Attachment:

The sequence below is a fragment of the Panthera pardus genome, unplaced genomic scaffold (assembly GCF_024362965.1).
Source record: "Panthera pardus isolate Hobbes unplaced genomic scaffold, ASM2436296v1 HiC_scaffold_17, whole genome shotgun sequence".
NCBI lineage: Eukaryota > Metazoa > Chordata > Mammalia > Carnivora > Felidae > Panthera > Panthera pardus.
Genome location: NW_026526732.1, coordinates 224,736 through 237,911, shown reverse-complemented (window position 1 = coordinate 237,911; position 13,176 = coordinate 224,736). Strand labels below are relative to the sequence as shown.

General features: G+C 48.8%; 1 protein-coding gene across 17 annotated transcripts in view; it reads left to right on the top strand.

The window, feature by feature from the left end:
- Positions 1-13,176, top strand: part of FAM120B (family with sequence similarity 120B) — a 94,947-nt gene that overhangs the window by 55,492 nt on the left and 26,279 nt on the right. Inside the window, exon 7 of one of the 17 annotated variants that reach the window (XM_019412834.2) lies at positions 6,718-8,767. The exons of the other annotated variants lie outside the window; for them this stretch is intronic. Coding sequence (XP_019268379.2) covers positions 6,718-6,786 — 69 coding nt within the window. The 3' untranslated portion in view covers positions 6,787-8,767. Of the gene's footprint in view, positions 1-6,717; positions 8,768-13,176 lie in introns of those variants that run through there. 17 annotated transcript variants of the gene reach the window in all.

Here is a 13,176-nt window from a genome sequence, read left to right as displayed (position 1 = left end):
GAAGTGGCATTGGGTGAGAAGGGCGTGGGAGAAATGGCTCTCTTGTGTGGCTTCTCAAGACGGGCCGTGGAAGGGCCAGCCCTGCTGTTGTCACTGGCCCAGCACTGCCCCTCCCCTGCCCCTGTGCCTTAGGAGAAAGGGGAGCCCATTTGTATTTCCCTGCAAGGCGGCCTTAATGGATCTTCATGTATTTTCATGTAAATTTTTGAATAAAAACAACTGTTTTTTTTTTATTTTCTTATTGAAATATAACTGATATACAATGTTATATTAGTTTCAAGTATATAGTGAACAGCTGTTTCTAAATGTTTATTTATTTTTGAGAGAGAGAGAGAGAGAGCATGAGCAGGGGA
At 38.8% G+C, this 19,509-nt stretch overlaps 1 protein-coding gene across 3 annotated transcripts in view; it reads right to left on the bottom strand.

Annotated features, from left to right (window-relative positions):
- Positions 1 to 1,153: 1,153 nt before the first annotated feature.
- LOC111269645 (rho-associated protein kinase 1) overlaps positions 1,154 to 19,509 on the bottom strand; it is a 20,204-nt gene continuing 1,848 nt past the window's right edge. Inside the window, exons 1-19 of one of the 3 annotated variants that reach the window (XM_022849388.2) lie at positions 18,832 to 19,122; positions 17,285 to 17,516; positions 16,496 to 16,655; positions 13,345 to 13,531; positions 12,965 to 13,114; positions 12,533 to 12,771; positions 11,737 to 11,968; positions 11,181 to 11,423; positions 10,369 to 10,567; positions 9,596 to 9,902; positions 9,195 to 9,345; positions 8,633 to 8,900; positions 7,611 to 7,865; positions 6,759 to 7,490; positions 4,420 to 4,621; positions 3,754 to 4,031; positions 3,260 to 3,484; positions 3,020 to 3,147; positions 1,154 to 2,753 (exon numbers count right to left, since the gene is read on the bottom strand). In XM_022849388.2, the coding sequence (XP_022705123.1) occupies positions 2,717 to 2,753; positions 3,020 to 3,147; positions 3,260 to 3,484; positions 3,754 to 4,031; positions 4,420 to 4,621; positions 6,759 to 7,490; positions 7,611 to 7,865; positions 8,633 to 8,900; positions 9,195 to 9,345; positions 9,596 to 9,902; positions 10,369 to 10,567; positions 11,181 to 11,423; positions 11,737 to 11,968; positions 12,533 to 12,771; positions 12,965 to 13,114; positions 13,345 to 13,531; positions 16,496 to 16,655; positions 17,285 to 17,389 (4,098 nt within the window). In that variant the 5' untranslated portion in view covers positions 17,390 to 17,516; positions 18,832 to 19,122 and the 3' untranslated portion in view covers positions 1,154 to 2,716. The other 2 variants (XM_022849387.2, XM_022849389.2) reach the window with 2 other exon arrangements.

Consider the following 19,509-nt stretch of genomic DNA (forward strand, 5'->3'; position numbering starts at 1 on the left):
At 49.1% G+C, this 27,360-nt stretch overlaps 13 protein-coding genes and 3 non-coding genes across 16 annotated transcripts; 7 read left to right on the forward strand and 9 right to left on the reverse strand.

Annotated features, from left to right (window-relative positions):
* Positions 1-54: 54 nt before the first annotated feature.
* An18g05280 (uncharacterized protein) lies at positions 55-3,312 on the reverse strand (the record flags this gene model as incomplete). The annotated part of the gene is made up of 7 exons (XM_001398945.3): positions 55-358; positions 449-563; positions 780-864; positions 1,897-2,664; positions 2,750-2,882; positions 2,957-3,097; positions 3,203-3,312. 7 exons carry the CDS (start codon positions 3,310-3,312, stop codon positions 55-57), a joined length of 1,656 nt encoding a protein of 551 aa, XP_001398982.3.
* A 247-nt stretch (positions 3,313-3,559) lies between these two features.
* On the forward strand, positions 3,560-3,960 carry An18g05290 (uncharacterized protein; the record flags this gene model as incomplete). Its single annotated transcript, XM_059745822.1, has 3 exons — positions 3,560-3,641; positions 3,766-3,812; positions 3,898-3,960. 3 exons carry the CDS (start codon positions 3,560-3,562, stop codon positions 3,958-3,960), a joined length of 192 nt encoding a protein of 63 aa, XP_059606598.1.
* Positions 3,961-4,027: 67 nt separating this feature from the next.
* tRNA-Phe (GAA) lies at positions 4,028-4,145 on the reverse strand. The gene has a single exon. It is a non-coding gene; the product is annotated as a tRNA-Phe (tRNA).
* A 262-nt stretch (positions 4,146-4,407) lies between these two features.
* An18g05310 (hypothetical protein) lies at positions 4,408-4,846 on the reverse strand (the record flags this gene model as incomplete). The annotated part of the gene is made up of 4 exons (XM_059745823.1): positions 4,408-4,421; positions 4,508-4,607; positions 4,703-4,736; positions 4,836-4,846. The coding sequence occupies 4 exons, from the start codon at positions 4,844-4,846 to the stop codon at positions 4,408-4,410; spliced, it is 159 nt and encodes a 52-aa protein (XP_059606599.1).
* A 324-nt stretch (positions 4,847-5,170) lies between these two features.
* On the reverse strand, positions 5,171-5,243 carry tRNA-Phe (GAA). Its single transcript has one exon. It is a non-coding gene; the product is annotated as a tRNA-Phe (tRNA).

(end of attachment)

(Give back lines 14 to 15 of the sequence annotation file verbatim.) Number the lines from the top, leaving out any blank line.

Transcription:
Consider the following 19,509-nt stretch of genomic DNA (forward strand, 5'->3'; position numbering starts at 1 on the left):
At 49.1% G+C, this 27,360-nt stretch overlaps 13 protein-coding genes and 3 non-coding genes across 16 annotated transcripts; 7 read left to right on the forward strand and 9 right to left on the reverse strand.